Rover's Vikingship Overhaul of the Rover SD1
GM 180 Automatic
part two
Rover's Vikingship


This part of site is an attempt to organize and add to the web resources for the Rover SD1 to form a cohesive and easily usable guide for those of us without easy access to expert repair and/or advice. It is not offered in any way as a definitive source and we take no responsibility for any errors that may exist.

Gear Train Dismantling

In this part we will dismantle the gear train and examine the power flow through it. First remove the torque converter housing and the fluid pump as an assembly. Do this by unscrewing the outer ring of bolts.
Then remove the pump from the housing by unscrewing the inner ring of bolts.
At the front of the gear train you will notice a special thrust washer. It controls the gear train endfloat which is adjusted during the rebuild.
You can now remove the 2nd and 3rd gear clutches as an assembly. The clutch plates you see arrowed are the reverse clutch; they are splined cm to the 2nd gear clutch hub and the steel discs into the transmission casing.
Then take out the reverse clutch pressure plate.

You will need special tool No. 18G 1417 to remove the one-way clutch from the third gear clutch. The one-way clutch is held in by an internal circlip which has to be compressed using these six spring clips. With the clips correctly located, an outward pull on the sun gear will move the circlip clear of its groove.
Then remove the clips to allow the one-way clutch assembly to be pulled clear of the housing.
To dismantle the clutch piston use special tool No. 18G 1415 to compress the release spring. With the springs compressed you can remove the circlip and dismantle the assembly.
This special tool No. 18G 1016 with adaptor 18G 1016-2 is used in a similar way to compress the reverse and second clutch springs.

Turning to the rear of the box, remove the rear extension housing and the speedometer drive gear.
Then remove this circlip which will allow you to slide off the governor hub.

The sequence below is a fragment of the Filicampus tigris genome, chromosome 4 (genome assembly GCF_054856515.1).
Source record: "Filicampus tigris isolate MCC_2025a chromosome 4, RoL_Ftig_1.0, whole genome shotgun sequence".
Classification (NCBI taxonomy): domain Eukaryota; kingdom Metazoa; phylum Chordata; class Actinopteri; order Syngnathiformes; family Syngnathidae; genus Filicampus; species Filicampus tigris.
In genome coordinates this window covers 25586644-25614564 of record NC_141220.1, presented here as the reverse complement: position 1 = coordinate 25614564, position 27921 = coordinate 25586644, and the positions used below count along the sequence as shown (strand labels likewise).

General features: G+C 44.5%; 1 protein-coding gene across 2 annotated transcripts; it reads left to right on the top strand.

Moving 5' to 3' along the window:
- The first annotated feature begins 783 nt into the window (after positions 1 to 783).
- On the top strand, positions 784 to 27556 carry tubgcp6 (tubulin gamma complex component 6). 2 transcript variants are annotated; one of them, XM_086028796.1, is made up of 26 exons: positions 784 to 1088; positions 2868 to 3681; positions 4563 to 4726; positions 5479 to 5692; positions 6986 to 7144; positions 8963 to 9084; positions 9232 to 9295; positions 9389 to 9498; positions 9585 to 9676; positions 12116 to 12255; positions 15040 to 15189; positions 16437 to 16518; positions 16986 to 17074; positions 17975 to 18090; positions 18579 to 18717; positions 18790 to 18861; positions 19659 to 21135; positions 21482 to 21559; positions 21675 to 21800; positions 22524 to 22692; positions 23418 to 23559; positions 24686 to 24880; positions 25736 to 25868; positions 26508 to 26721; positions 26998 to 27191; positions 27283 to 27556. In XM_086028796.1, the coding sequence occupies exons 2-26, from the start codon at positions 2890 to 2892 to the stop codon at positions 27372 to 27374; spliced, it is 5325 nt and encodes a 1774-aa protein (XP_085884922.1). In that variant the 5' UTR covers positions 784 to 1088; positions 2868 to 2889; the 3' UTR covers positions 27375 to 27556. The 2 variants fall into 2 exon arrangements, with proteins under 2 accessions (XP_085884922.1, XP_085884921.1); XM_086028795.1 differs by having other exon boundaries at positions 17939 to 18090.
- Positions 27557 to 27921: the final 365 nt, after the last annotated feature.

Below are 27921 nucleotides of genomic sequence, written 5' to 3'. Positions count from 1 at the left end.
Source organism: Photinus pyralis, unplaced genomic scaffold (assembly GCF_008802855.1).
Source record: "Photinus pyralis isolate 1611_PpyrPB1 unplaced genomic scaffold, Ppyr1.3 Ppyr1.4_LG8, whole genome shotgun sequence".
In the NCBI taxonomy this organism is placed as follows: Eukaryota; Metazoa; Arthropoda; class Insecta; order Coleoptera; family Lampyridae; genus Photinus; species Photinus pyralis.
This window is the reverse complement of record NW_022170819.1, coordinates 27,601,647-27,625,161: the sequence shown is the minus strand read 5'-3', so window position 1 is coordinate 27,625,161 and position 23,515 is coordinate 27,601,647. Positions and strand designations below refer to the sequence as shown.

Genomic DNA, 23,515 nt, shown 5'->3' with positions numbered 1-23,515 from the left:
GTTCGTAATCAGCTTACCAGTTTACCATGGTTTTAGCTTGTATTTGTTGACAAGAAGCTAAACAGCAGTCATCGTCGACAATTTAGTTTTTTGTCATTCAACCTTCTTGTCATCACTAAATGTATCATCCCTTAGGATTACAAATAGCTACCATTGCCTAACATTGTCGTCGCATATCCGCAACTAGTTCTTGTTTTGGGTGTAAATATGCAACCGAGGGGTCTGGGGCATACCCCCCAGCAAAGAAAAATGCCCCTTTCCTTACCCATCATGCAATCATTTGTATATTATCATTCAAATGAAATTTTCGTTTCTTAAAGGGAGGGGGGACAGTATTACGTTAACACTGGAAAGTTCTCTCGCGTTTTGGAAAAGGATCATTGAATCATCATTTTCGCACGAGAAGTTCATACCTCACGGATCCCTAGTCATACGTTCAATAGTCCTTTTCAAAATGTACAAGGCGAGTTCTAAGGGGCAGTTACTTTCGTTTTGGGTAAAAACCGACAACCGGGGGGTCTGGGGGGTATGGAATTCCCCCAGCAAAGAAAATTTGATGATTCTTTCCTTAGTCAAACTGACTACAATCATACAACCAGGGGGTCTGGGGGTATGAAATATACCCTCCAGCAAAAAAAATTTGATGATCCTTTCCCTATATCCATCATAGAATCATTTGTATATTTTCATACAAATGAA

Now pull the planet carrier and output shaft clear and remove the brake band and rear sun gear. That completes the dismantling of the gear train components.


Rebuilding is reasonably straightforward but there are some important points to note. First make sure that all the components are clean, then examine them for signs of scoring or wear. This includes seals, thrust washers, thrust bearings, clutch plates etc.
Lubricate all the gears and clutch plates with Dextron fluid before installation, and you may find it useful to locate thrust washers and bearings in position with petroleum jelly.
To rebuild second and third clutch assemblies you will need the same special tools that were used for dismantling. Use them to compress the clutch springs so that you can fit the retaining circlip.
To fit the clutch discs, start with the cushion ring, then fit a plain steel disc followed by a clutch lining disc. Continue fitting alternate discs, the last to be fitted is a plain steel disc.
Before fitting the one-way clutch into the third gear clutch, check its operation like this. Hold the assembly and check that the sun gear will turn freely in an anticlockwise direction. As soon as you try to turn it clockwise it should lock.
Continue rebuilding the gear train in the reverse sequence to dismantling.

After fitting the second and third gear clutch assembly and the reverse clutch discs, you must now check the gear train end-float. It is adjusted by this selective thrust washer we mentioned earlier.
First support the gearbox case in a vertical position, allowing the gear train to drop. Then locate this special tool 18G 1419 across the front flange. Select a washer to fill the gap between the tool and the second clutch thrust face.
Next assemble the oil pump to the converter housing, leaving the bolts slack.
Use a pair of dummy studs to align the gasket, and then refit the housing to the gearbox. Before you finally tighten all the bolts, use this special tool 18G 1420 to position the pump gears.

GM 180 Automatic part one
GM 180 Automatic part three